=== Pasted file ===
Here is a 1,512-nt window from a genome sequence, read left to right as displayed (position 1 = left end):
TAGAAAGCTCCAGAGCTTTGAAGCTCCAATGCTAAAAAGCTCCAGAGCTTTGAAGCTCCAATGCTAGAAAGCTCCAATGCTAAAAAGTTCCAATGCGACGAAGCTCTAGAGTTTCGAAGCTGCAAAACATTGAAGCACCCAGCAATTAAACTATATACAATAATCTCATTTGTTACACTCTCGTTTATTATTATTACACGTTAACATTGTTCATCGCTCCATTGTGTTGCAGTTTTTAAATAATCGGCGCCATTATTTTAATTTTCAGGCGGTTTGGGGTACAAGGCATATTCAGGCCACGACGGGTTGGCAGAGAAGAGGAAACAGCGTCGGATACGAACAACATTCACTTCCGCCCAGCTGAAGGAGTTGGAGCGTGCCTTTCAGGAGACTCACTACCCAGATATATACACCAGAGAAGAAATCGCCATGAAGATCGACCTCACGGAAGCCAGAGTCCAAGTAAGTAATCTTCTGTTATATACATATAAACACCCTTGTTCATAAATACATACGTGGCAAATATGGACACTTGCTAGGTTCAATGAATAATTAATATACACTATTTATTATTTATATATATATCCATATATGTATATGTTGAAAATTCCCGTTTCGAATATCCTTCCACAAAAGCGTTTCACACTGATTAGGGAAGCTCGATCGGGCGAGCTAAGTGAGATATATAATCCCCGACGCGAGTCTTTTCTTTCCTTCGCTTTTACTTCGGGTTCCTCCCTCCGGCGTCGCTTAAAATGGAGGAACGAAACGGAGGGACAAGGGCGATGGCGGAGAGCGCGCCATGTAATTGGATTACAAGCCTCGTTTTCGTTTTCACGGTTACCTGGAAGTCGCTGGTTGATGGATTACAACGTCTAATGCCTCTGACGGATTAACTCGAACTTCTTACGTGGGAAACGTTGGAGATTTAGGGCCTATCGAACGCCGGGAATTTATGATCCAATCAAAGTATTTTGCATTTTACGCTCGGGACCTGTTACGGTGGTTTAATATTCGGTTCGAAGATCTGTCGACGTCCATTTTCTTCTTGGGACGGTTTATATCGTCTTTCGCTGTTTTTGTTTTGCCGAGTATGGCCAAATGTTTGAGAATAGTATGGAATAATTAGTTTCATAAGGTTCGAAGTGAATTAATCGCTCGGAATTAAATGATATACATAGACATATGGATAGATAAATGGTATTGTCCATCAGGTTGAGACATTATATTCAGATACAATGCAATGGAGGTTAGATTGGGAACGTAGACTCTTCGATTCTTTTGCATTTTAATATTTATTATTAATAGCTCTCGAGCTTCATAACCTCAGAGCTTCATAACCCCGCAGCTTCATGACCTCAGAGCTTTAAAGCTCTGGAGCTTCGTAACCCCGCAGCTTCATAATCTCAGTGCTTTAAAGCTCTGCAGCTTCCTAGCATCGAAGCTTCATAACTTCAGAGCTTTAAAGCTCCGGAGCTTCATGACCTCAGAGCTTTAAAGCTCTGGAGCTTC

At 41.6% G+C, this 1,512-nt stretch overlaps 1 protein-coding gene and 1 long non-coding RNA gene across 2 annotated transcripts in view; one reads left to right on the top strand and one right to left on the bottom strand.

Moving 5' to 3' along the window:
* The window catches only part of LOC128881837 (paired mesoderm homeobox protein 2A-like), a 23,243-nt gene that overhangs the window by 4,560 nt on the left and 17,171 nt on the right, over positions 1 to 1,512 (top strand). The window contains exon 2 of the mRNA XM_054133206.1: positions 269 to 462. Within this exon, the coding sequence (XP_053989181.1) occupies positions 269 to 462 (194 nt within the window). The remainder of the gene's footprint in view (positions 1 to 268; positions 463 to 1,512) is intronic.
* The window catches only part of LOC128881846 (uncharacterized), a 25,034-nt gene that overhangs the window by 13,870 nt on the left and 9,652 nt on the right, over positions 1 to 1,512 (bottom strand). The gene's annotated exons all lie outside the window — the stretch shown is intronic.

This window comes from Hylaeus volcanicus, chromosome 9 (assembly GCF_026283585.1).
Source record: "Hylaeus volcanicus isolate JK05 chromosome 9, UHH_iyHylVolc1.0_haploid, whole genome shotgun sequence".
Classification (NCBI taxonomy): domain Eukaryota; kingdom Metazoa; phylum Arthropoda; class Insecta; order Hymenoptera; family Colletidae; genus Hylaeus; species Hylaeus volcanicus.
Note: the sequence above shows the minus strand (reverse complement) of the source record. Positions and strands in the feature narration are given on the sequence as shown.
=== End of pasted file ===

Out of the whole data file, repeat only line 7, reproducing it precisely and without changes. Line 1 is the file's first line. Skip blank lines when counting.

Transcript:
This window comes from Hylaeus volcanicus, chromosome 9 (assembly GCF_026283585.1).